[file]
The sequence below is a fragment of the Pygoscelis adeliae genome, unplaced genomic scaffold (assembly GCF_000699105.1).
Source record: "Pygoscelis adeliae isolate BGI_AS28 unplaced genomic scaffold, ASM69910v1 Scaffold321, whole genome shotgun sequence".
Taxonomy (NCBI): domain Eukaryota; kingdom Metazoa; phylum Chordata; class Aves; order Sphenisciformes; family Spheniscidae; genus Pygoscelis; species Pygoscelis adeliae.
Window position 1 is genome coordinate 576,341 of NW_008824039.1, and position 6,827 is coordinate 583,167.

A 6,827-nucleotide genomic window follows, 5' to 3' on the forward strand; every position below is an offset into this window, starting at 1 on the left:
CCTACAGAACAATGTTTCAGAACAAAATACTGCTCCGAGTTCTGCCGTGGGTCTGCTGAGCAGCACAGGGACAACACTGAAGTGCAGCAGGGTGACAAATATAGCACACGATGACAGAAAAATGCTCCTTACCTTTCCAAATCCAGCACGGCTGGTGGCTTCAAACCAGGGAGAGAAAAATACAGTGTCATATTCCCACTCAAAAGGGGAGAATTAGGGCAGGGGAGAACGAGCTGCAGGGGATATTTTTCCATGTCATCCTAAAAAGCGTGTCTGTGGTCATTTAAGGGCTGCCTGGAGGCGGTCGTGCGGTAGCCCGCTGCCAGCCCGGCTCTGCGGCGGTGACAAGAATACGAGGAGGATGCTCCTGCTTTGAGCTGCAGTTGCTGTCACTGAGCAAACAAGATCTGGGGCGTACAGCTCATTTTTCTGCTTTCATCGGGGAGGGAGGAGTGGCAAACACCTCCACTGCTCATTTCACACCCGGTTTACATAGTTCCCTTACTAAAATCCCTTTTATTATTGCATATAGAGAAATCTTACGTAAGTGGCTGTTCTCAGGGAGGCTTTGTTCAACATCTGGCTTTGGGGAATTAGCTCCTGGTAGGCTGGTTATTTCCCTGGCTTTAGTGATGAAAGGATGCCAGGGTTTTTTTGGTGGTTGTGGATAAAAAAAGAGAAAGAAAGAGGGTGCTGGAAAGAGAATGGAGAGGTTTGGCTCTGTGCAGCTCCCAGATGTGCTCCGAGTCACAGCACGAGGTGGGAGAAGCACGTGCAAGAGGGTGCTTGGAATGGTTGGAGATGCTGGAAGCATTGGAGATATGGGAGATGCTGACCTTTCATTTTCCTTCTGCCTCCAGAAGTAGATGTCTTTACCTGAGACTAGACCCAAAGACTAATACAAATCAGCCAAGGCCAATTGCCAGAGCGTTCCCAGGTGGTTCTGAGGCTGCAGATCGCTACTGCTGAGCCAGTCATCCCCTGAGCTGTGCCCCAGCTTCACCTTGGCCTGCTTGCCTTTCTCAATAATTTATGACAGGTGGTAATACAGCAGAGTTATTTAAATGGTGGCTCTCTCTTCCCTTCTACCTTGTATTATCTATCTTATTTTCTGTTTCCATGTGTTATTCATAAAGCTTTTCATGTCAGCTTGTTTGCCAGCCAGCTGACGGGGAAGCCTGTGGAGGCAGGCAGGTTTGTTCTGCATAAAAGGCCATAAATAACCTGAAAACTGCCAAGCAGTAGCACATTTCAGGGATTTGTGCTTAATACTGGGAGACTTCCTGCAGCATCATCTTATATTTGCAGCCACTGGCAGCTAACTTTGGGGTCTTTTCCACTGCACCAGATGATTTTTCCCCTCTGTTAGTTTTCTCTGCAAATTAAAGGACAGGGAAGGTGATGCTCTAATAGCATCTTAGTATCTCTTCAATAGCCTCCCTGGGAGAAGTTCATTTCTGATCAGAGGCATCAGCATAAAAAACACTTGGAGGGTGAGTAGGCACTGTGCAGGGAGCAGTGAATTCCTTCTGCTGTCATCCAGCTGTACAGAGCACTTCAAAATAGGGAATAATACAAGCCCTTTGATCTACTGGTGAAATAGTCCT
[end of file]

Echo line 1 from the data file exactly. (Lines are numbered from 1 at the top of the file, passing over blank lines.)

The sequence below is a fragment of the Pygoscelis adeliae genome, unplaced genomic scaffold (assembly GCF_000699105.1).